1 - 3
results out of
A detailed study done by Atmakaru Ramesh and Ambalatharasu Vijayalakshmi , Department on Pesticfide Chemistry to evaluate the residues of Endosulfan which may have accumulated in environmental samples due to regular aerial spraying application of endosulfan on cashew leaf plantation for a period of 20 years. All the samples were analyzed for the totoal residuesof endosulfan, endosulfan sulfate and also the potential hydrolysis product endosulfan diol, using gas chromatography with electron capture detection. The Analysis of soil, dried leaf samples, cow milk, fish and water showed negligible residues of endosulfan.
Hence, the report has dismissed the link between endosulfan and the disease in Kasargod .
The WHO while setting guidelines for drinking water quality conducted a study for Endosulfan concentrations in public drinking water. Studies reveal that endosulfan usually occurs at concentrations in drinking-water well below those at which toxic effects can be expected to occur, and it is therefore not considered necessary to derive a guideline value for endosulfan in drinking water.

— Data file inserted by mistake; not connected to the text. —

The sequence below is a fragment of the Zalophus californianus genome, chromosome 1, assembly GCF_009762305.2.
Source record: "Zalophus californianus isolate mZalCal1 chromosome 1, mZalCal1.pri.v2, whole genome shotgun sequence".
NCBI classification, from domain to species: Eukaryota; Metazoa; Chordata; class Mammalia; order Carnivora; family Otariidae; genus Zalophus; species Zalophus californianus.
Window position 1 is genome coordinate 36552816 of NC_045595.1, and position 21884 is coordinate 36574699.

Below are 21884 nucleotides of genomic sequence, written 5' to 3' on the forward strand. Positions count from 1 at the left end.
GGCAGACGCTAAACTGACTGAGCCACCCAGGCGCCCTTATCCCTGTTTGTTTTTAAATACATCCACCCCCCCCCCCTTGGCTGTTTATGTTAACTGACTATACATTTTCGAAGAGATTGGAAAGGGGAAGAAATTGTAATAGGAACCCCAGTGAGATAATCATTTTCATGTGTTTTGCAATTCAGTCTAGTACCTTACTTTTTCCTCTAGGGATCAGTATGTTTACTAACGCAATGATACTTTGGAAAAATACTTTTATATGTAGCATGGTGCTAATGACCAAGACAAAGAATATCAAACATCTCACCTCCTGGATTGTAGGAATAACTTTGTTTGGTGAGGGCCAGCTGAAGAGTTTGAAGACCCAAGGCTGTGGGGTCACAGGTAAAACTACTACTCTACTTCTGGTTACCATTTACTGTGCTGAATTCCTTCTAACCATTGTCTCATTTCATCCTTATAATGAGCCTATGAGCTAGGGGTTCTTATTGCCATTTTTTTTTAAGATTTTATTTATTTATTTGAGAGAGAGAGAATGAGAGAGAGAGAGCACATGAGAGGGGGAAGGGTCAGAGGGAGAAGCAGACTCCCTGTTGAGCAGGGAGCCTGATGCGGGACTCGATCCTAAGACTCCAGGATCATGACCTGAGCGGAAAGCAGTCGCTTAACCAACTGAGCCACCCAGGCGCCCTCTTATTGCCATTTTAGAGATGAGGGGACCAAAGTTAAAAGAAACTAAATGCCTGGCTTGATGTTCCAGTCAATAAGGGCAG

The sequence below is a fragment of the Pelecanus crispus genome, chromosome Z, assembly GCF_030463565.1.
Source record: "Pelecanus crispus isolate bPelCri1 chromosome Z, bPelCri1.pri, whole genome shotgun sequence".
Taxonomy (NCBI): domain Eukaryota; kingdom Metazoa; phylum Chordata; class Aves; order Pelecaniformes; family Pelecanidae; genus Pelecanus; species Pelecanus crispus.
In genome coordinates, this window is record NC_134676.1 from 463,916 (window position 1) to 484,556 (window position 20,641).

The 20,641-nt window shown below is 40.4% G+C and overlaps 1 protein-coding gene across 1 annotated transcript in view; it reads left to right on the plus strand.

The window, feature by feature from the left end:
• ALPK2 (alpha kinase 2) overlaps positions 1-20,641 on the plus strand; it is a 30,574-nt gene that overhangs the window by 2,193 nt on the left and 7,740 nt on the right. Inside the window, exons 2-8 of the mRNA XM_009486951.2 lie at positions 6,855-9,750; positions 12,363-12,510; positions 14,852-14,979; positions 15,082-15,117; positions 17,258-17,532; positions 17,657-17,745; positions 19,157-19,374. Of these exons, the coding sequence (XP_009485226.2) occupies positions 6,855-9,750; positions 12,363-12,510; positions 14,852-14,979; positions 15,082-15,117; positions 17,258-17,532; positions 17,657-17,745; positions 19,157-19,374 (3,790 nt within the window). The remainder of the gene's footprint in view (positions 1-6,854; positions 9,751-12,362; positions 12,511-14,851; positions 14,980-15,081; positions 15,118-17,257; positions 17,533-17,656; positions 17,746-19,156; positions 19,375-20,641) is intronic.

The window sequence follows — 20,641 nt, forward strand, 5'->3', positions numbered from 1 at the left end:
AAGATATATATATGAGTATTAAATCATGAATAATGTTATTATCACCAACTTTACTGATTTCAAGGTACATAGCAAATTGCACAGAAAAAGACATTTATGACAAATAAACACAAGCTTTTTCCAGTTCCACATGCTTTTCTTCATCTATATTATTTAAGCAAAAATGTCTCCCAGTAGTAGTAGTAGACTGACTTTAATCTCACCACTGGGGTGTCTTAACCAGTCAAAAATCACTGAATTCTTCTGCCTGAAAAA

On the basis of the report of scientific panel on contaminants in the food chain, it is concluded that in contrast to most related organochlorine pesticides, endosulfan has a less pronounced affinity to lipids. Consequently, bio-magnification and bio-accumulation of endosulfan, in terrestrial food chains, is less likely to occur. Moreover, Endosulfan is readily absorbed from the gastrointestinal tract and distributed to the kidneys and liver and to a lesser extent to other tissues causing no harm to the body.